Bearing witness to suffering: the lived experience of nursing students.

Abstract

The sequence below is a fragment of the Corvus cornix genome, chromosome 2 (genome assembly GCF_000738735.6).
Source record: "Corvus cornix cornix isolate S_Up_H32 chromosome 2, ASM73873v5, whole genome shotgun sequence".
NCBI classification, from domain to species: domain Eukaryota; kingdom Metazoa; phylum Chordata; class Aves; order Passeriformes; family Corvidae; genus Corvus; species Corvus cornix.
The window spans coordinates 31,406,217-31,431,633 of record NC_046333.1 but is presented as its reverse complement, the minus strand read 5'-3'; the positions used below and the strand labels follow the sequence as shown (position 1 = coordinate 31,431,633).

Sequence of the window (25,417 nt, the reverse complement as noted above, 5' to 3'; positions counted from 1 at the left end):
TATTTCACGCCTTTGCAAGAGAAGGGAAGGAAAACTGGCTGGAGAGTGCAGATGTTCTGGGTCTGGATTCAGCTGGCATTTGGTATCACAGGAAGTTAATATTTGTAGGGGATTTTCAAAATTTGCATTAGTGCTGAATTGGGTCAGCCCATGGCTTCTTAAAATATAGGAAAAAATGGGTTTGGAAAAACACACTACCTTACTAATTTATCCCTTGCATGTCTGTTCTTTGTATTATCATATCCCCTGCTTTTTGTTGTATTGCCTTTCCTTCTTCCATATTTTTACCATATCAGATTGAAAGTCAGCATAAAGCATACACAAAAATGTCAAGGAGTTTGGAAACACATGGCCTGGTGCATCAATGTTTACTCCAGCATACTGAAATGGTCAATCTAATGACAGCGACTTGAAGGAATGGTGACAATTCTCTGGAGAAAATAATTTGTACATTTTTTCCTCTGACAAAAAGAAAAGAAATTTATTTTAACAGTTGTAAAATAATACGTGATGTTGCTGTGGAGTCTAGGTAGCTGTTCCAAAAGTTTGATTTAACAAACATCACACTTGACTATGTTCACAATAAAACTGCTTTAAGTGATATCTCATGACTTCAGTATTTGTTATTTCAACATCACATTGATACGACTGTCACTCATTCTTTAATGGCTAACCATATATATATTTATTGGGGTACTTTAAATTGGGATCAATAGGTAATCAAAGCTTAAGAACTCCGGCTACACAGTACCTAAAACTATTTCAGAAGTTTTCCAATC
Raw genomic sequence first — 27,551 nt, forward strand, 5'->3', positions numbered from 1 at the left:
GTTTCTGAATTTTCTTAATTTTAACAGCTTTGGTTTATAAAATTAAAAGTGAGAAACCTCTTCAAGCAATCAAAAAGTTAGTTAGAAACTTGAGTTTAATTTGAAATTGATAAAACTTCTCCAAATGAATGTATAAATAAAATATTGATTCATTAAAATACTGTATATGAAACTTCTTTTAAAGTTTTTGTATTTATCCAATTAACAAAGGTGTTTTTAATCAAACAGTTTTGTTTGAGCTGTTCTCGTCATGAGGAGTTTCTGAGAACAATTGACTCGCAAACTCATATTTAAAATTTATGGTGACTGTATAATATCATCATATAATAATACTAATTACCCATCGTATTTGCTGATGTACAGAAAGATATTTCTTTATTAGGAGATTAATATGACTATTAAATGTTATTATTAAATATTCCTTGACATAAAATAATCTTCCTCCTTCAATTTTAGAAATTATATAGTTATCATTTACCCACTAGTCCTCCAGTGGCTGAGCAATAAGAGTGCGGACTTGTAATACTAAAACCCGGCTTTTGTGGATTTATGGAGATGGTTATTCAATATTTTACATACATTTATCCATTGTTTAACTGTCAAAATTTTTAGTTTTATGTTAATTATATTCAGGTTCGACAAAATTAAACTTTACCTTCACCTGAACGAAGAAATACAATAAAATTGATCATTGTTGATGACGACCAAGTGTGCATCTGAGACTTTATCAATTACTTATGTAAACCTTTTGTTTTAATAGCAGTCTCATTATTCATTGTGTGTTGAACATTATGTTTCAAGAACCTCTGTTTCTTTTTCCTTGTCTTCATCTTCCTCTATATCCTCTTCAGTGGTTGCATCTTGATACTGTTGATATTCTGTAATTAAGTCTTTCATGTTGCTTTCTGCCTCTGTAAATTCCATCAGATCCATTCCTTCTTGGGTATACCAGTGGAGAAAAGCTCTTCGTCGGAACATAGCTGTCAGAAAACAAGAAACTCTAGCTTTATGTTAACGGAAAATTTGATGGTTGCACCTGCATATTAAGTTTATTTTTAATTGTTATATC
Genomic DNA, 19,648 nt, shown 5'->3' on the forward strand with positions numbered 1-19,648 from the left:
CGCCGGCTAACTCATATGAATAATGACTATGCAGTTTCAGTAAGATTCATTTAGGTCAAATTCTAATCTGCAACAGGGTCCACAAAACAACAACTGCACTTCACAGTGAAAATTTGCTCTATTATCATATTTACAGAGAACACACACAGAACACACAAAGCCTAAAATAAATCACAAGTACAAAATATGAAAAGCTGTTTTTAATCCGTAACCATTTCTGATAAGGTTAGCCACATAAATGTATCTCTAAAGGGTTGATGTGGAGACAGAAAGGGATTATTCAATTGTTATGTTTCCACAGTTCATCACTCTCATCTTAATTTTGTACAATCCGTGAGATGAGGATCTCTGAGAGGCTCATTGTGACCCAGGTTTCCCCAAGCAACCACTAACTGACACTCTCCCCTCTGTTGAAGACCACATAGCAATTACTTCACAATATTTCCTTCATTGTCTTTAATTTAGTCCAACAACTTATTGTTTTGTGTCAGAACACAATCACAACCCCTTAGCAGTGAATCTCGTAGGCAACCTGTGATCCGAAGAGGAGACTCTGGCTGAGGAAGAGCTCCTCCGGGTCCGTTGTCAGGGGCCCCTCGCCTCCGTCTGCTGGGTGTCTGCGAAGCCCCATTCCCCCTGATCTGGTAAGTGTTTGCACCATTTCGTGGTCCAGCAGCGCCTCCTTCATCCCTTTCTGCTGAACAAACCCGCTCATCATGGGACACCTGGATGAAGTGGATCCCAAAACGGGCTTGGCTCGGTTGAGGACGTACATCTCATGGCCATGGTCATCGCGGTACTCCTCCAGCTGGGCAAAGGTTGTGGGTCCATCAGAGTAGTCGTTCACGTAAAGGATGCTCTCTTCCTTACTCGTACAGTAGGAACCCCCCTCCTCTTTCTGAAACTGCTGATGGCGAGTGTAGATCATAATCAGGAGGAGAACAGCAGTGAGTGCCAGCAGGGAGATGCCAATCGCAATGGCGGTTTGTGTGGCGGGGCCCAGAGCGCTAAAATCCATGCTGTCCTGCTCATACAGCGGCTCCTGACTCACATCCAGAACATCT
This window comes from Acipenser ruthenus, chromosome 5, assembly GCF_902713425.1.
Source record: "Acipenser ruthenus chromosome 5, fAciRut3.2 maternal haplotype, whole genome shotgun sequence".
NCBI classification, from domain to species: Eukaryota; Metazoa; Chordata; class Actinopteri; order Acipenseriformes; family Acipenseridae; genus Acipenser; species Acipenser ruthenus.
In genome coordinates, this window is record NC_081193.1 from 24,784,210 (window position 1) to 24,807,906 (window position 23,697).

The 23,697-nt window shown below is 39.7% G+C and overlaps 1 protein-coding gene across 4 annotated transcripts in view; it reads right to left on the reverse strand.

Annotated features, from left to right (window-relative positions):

This study explored the meanings of the lived experience of nursing students as they care for patients who are suffering. In this interpretive phenomenological study, 13 nursing students participated in conversational interviews and wrote narratives about their experiences of being with someone who was suffering. Embedded in the students' stories are the ways they came to understand suffering in the context of learning to practice nursing. The metatheme of bearing witness to suffering emerged from the analysis of the students' reflections. Bearing witness was exemplified with the subthemes of grappling with suffering, struggling with the ineffable, getting through, being with suffering patients, embodying the experience of suffering, and seeing possibilities in suffering. Bearing witness to suffering patients called students to an awareness of their own vulnerability. A concern for learning amid suffering was present throughout the students' texts. The call to care can be sustained through a pedagogy of suffering that acknowledges the need for support through a caring community.

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